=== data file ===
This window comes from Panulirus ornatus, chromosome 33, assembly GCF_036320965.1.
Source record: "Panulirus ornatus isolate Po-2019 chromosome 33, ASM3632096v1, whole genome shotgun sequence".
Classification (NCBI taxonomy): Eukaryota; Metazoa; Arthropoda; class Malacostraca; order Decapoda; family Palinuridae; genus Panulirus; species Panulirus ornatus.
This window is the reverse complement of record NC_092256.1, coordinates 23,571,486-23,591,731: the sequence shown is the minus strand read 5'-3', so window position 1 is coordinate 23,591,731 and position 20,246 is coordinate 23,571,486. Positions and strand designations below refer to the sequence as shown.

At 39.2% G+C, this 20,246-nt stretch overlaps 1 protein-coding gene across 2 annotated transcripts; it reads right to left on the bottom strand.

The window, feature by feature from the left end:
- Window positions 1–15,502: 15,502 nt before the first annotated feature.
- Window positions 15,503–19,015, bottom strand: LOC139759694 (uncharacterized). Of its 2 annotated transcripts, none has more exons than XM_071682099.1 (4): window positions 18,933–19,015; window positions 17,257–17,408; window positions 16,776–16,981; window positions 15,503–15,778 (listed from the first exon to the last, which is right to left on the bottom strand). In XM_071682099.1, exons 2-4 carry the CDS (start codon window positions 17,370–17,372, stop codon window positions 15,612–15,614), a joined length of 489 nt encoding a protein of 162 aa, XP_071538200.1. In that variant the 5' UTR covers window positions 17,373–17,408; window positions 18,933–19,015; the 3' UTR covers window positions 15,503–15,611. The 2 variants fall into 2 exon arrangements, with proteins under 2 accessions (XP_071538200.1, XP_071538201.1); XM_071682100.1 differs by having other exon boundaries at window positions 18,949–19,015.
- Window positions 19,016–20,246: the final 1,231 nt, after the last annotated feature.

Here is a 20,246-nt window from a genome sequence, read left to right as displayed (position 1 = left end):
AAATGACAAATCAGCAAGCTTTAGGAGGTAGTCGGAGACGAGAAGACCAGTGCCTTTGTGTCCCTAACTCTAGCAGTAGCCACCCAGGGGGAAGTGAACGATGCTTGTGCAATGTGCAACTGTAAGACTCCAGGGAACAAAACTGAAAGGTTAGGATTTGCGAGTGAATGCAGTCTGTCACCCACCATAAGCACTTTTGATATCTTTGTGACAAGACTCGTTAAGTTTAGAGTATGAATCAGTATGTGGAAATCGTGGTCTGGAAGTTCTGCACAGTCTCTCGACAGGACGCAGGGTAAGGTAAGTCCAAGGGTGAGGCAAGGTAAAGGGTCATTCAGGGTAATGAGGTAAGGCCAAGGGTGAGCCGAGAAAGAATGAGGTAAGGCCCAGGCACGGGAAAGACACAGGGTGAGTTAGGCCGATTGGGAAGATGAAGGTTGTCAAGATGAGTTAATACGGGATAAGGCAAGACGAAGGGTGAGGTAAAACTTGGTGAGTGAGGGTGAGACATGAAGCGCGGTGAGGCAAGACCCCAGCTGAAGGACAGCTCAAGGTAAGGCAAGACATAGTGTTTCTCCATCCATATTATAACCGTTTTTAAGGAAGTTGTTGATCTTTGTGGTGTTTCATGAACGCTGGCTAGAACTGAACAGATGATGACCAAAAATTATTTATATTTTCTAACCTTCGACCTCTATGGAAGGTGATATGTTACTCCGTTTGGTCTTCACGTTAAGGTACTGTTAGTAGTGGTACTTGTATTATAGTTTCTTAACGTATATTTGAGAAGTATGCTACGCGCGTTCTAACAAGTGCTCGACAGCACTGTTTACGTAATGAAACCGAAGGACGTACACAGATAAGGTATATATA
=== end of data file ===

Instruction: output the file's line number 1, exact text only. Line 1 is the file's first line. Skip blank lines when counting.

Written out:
This window comes from Panulirus ornatus, chromosome 33, assembly GCF_036320965.1.